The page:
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Feed wheat will not make a comeback before 2025

Because of the war in Ukraine, the supply of wheat worldwide may not normalize for at least two crop years.

Photo by Andrea Gantz

Be ready to formulate feed with alternative cereals for at least the next 2 years

According to my own market intelligence based on my worldwide network of contacts, there are no illusions among feed professionals that feed wheat will become mainstream anytime soon. Most, if not all, experts expect it will take at least two additional crop years (that is in 2025) before we see wheat going back to normality – always assuming Ukraine and Russia will resume exports with business as usual in mind. That latter part is something I personally doubt, so I am even more pessimistic about feed wheat.

There is another reason why I have foregone feed wheat. The war in Ukraine has reminded people and governments that wheat self-sufficiency is a concept that was abandoned in full foolishness. Here I am talking first about bread, pasta and all other wheat-based human foods. In many countries, farmers are already urged to cultivate more wheat to replenish the already low stocks for human consumption. Actually, this year’s cereal crop (not just wheat) is expected to be one of the worst ever on a global scale. This is why prices for hard wheat (pasta) are expected to double next year from the all-time high right now. It is fortunate that, in the Northern Hemisphere, we are just a month or so from reaping this year’s harvest of wheat, and this might save the day (for now).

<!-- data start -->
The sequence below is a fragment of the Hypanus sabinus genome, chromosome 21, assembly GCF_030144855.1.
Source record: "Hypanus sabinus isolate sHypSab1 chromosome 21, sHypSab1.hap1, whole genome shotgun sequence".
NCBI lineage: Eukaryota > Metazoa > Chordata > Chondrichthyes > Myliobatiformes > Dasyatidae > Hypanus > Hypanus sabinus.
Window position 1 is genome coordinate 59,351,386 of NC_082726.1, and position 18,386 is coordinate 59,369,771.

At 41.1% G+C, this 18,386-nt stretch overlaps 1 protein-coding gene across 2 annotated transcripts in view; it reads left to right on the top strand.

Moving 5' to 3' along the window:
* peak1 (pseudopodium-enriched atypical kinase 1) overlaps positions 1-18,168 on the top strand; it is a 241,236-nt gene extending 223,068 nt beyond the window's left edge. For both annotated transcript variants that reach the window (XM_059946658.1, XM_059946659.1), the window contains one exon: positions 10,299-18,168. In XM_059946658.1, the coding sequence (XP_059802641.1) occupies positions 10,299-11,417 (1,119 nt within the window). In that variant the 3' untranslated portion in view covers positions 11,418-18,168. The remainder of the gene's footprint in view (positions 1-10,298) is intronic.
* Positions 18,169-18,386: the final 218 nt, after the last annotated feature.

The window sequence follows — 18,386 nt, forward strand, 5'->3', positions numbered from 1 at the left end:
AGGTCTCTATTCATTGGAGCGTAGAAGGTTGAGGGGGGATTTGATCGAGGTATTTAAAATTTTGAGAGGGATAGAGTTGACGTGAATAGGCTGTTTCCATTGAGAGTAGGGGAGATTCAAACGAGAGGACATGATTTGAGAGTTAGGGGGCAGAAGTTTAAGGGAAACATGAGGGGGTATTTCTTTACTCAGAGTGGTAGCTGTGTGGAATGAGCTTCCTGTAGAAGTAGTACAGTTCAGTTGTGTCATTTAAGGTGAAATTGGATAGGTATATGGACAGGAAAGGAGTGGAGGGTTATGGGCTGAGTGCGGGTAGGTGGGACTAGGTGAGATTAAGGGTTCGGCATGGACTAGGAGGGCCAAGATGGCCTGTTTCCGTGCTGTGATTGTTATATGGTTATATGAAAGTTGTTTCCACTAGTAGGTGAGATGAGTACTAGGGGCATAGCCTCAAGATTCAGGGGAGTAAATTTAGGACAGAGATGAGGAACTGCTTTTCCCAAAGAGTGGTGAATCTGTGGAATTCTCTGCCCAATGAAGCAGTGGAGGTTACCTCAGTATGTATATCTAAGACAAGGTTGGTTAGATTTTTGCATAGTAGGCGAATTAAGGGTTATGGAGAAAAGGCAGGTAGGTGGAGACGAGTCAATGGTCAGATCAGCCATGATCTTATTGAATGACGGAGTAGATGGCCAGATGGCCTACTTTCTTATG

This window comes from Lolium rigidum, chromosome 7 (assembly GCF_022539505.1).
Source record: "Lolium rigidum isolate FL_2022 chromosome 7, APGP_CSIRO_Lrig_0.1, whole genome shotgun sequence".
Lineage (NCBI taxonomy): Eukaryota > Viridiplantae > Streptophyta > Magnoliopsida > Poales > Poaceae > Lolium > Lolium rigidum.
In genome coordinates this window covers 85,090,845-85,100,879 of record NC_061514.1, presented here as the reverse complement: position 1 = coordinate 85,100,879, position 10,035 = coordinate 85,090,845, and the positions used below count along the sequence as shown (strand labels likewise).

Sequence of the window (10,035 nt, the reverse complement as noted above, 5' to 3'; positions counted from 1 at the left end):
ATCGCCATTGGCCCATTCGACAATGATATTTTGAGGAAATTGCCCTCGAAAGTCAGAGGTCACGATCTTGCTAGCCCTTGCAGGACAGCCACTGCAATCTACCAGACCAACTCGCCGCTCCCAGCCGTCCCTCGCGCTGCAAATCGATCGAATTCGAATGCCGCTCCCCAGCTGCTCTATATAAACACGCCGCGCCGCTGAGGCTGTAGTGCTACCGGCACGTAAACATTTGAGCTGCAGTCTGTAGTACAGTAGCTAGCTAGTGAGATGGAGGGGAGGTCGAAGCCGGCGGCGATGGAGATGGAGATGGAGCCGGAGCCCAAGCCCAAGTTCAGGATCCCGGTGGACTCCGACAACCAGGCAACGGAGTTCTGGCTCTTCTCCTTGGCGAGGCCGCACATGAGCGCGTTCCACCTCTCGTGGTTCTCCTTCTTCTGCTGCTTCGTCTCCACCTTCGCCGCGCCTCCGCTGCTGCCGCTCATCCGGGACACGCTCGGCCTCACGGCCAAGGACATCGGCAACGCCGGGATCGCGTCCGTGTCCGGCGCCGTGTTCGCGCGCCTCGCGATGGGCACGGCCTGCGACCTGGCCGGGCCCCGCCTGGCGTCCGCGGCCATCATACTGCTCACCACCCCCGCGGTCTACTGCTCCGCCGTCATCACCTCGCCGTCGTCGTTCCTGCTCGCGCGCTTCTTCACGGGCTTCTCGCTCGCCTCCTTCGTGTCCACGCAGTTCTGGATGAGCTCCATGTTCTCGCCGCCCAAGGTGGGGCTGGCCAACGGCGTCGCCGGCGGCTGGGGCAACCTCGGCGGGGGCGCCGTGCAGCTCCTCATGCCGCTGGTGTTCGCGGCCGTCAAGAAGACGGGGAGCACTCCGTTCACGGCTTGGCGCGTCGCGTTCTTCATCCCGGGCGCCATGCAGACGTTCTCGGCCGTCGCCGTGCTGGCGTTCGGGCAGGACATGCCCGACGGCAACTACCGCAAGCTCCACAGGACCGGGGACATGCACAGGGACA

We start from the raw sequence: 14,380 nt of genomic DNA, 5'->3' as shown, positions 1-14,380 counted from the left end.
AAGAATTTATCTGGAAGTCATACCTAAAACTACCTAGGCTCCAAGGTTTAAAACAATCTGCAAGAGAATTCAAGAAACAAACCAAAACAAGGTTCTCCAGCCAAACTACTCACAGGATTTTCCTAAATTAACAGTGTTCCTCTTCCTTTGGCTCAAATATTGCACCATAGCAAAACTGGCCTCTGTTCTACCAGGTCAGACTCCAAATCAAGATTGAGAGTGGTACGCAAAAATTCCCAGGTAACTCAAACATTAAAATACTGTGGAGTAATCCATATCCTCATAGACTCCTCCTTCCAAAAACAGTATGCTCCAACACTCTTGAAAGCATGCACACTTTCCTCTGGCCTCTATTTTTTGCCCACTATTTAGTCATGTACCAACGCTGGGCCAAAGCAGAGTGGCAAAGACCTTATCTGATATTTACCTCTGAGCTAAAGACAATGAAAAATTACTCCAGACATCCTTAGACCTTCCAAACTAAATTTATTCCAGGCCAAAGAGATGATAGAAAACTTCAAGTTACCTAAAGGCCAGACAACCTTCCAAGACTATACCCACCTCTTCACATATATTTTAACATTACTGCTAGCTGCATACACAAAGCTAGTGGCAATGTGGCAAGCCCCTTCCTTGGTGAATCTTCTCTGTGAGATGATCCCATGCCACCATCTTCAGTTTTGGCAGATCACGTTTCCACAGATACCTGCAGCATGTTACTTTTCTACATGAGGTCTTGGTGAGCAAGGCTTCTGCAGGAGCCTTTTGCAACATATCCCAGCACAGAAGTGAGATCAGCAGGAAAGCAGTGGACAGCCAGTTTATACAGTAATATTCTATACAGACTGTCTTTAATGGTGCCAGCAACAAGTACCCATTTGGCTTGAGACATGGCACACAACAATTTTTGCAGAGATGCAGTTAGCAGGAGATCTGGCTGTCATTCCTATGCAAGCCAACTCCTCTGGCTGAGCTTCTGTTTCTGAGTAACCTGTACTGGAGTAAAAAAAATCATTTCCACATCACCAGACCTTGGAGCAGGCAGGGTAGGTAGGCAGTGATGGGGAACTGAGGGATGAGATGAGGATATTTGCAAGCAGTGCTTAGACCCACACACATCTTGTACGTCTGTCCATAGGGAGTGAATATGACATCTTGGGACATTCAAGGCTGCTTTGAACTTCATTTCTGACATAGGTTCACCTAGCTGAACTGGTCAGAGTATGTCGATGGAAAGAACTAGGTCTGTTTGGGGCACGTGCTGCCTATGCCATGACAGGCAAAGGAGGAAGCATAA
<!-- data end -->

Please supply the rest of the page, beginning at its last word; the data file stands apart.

Back to animal feeds, I have already alerted my customers that they need to have a separate set of formulas with alternative cereals, and even start booking such cereals (and byproducts that bear enough energy to replace part of cereals) for the next couple of years. In truth, I have some who refused, believing wheat will start flowing south in a couple of months, but that wheat is sitting on ships getting moldy and all that, but that is another discussion.

Feed wheat will take second place until countries ensure enough food-quality wheat is in their silos, and this might take several years to happen. Until then, it is best to be ready to use other cereals. It is no longer a matter of price, but one of availability.

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